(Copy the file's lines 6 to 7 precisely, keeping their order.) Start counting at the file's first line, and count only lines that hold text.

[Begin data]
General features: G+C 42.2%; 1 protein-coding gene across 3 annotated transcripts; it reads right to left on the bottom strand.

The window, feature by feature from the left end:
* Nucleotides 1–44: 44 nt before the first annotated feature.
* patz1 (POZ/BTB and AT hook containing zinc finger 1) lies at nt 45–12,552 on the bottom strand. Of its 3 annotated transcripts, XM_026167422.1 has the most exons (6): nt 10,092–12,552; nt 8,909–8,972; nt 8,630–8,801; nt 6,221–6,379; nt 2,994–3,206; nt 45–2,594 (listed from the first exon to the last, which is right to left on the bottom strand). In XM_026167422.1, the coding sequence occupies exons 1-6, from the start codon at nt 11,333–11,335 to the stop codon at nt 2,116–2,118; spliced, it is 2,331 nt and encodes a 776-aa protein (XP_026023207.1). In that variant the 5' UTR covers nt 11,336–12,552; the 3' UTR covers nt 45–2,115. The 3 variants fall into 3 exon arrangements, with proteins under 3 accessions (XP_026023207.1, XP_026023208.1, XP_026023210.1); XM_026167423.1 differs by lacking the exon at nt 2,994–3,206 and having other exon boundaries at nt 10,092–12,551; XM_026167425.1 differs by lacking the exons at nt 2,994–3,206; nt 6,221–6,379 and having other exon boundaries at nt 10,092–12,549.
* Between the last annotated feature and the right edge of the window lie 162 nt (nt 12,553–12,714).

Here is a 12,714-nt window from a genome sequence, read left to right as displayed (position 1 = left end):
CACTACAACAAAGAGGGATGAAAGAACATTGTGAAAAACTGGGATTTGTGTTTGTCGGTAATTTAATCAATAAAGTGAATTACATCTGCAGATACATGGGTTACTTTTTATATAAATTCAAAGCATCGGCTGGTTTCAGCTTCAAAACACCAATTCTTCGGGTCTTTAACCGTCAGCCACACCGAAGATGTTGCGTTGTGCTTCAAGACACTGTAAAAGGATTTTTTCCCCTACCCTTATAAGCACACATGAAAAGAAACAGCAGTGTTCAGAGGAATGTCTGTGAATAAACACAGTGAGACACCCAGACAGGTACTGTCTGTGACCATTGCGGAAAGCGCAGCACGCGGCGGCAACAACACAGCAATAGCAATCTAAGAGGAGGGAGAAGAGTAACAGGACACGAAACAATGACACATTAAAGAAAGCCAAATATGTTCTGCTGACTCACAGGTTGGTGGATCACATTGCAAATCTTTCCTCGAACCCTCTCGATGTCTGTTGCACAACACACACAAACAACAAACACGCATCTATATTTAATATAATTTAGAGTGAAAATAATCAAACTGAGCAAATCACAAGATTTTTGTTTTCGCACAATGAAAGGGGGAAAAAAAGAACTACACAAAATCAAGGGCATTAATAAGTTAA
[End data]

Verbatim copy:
Here is a 12,714-nt window from a genome sequence, read left to right as displayed (position 1 = left end):
CACTACAACAAAGAGGGATGAAAGAACATTGTGAAAAACTGGGATTTGTGTTTGTCGGTAATTTAATCAATAAAGTGAATTACATCTGCAGATACATGGGTTACTTTTTATATAAATTCAAAGCATCGGCTGGTTTCAGCTTCAAAACACCAATTCTTCGGGTCTTTAACCGTCAGCCACACCGAAGATGTTGCGTTGTGCTTCAAGACACTGTAAAAGGATTTTTTCCCCTACCCTTATAAGCACACATGAAAAGAAACAGCAGTGTTCAGAGGAATGTCTGTGAATAAACACAGTGAGACACCCAGACAGGTACTGTCTGTGACCATTGCGGAAAGCGCAGCACGCGGCGGCAACAACACAGCAATAGCAATCTAAGAGGAGGGAGAAGAGTAACAGGACACGAAACAATGACACATTAAAGAAAGCCAAATATGTTCTGCTGACTCACAGGTTGGTGGATCACATTGCAAATCTTTCCTCGAACCCTCTCGATGTCTGTTGCACAACACACACAAACAACAAACACGCATCTATATTTAATATAATTTAGAGTGAAAATAATCAAACTGAGCAAATCACAAGATTTTTGTTTTCGCACAATGAAAGGGGGAAAAAAAGAACTACACAAAATCAAGGGCATTAATAAGTTAA